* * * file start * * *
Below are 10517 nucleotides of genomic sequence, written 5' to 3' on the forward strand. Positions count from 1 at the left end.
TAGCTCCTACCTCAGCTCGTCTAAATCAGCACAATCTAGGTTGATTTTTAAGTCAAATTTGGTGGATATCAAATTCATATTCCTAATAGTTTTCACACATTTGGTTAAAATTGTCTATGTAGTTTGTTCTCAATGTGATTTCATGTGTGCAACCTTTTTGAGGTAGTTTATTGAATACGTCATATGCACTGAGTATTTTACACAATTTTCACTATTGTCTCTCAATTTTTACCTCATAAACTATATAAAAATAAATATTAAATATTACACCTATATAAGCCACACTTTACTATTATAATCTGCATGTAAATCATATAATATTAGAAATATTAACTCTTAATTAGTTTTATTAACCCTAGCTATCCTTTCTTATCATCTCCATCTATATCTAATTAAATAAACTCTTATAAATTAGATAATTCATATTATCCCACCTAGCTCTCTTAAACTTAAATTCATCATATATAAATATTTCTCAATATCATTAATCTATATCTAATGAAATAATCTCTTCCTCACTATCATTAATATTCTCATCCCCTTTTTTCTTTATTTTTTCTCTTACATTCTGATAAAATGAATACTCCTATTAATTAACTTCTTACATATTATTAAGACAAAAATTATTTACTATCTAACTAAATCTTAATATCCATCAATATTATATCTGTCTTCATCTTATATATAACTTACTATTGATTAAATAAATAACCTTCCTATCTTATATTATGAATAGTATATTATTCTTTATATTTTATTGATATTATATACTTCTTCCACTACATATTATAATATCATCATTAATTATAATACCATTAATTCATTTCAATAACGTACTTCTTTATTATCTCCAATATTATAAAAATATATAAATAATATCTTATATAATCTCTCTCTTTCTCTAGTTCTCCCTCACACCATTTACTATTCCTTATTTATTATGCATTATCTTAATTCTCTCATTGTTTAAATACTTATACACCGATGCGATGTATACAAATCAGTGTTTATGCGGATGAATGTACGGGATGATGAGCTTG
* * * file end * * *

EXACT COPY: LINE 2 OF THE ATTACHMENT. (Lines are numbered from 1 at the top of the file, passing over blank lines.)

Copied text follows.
TAGCTCCTACCTCAGCTCGTCTAAATCAGCACAATCTAGGTTGATTTTTAAGTCAAATTTGGTGGATATCAAATTCATATTCCTAATAGTTTTCACACATTTGGTTAAAATTGTCTATGTAGTTTGTTCTCAATGTGATTTCATGTGTGCAACCTTTTTGAGGTAGTTTATTGAATACGTCATATGCACTGAGTATTTTACACAATTTTCACTATTGTCTCTCAATTTTTACCTCATAAACTATATAAAAATAAATATTAAATATTACACCTATATAAGCCACACTTTACTATTATAATCTGCATGTAAATCATATAATATTAGAAATATTAACTCTTAATTAGTTTTATTAACCCTAGCTATCCTTTCTTATCATCTCCATCTATATCTAATTAAATAAACTCTTATAAATTAGATAATTCATATTATCCCACCTAGCTCTCTTAAACTTAAATTCATCATATATAAATATTTCTCAATATCATTAATCTATATCTAATGAAATAATCTCTTCCTCACTATCATTAATATTCTCATCCCCTTTTTTCTTTATTTTTTCTCTTACATTCTGATAAAATGAATACTCCTATTAATTAACTTCTTACATATTATTAAGACAAAAATTATTTACTATCTAACTAAATCTTAATATCCATCAATATTATATCTGTCTTCATCTTATATATAACTTACTATTGATTAAATAAATAACCTTCCTATCTTATATTATGAATAGTATATTATTCTTTATATTTTATTGATATTATATACTTCTTCCACTACATATTATAATATCATCATTAATTATAATACCATTAATTCATTTCAATAACGTACTTCTTTATTATCTCCAATATTATAAAAATATATAAATAATATCTTATATAATCTCTCTCTTTCTCTAGTTCTCCCTCACACCATTTACTATTCCTTATTTATTATGCATTATCTTAATTCTCTCATTGTTTAAATACTTATACACCGATGCGATGTATACAAATCAGTGTTTATGCGGATGAATGTACGGGATGATGAGCTTG